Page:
Keywords: Private provision equilibrium ; Lindahl-Foley equilibrium ; public competitive equilibrium ; abstract economies ; equilibrium existence ; welfare theorems ; core
    Date: 2009–02
  9. By: De Donder, Philippe; Le Breton, Michel; Peluso, Eugenio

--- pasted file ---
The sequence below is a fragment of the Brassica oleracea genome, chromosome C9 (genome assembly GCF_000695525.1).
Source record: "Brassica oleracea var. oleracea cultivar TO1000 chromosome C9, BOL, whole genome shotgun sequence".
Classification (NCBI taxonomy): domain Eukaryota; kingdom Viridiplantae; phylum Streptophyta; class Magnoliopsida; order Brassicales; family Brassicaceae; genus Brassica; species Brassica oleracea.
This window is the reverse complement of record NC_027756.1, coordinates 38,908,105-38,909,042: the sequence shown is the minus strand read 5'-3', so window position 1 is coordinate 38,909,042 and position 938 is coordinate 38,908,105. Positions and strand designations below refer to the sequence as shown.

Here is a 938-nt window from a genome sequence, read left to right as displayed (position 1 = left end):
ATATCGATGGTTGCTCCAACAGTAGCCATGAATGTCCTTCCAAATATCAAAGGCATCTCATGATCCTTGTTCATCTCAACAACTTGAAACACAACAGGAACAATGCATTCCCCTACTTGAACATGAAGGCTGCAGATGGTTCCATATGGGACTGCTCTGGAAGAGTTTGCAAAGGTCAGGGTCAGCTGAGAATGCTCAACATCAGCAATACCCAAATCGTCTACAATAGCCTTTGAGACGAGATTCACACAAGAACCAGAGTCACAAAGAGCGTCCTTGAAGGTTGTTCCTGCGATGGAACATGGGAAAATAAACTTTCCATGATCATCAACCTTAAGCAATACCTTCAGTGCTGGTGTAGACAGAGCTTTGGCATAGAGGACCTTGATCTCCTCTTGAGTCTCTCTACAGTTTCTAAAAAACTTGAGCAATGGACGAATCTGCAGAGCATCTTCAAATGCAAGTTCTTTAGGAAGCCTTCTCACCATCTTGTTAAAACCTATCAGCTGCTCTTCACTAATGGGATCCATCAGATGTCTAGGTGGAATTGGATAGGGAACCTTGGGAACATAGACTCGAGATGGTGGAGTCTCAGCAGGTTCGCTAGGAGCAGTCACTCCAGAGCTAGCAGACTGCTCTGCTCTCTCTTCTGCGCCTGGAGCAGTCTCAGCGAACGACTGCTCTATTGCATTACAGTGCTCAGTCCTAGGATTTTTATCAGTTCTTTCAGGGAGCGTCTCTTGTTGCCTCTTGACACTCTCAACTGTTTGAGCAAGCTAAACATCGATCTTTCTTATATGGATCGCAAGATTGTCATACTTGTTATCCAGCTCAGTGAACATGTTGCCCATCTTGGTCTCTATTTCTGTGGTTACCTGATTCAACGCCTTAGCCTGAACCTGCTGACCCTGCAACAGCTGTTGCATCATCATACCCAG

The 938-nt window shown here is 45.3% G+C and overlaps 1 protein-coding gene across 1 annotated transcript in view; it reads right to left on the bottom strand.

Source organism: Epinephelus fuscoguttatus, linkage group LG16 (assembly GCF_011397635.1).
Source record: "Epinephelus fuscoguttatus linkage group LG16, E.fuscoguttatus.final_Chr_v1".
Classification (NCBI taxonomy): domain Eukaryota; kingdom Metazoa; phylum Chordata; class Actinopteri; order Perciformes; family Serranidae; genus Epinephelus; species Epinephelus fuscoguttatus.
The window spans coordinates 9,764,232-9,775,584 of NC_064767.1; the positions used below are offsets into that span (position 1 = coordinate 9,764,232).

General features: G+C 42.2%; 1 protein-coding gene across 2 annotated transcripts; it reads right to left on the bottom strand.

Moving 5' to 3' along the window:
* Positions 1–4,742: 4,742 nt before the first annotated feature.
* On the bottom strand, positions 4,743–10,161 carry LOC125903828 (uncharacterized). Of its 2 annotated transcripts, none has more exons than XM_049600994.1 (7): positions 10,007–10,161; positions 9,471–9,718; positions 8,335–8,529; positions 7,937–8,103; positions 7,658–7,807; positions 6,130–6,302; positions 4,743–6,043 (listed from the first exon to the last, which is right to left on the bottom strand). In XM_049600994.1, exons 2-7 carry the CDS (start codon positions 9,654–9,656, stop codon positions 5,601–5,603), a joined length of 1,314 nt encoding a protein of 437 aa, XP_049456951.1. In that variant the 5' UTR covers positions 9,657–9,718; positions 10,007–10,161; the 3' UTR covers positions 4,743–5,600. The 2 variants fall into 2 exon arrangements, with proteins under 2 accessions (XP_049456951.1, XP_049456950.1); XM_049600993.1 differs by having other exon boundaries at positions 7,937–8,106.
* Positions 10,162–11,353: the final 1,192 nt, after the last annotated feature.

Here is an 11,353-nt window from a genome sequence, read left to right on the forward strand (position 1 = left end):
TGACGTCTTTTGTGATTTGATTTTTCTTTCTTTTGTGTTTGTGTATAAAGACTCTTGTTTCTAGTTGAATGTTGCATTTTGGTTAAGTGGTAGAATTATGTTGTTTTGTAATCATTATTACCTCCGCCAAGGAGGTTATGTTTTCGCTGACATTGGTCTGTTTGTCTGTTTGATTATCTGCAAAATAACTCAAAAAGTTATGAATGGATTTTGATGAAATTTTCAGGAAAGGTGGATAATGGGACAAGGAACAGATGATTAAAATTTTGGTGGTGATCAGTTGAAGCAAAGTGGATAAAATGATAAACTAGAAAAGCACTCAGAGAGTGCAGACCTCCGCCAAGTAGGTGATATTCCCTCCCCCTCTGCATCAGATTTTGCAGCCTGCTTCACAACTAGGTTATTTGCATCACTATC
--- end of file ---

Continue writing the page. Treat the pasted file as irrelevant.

Abstract: In this paper, we lay the first building blocks of a positive theory of nation formation where national choices consist of the size and location of a public good. Individuals differ both in income and in their preferences for the public good location. Public expenditures are financed either by a lump sum tax or by a proportional income tax. We study both the simultaneous and the sequential determinations of the public good size and location. We show that, while the choice of the type of public good follows the traditional median logic, the majoritarian determination of the taxation rate need not coincide with the choice of a median income citizen. With lump sum financing, income heterogeneity plays no role and the sequential equilibrium consists of the median location together with the public good level most-preferred by the individual located at the median distance from the median. This policy bundle also constitutes an equilibrium with simultaneous voting in the special case of a uniform bivariate distribution of individuals' income and location. With proportional taxation, there is no policy equilibrium with simultaneous voting. We offer a complete characterization of the equations describing the sequential equilibrium in the general case and we show why and how our results depart from those obtained with the lump sum case. The public good level is lower than the one emerging under lump sum taxation when the income distribution is concave and when the correlation between individuals' income and location is positive but not perfect.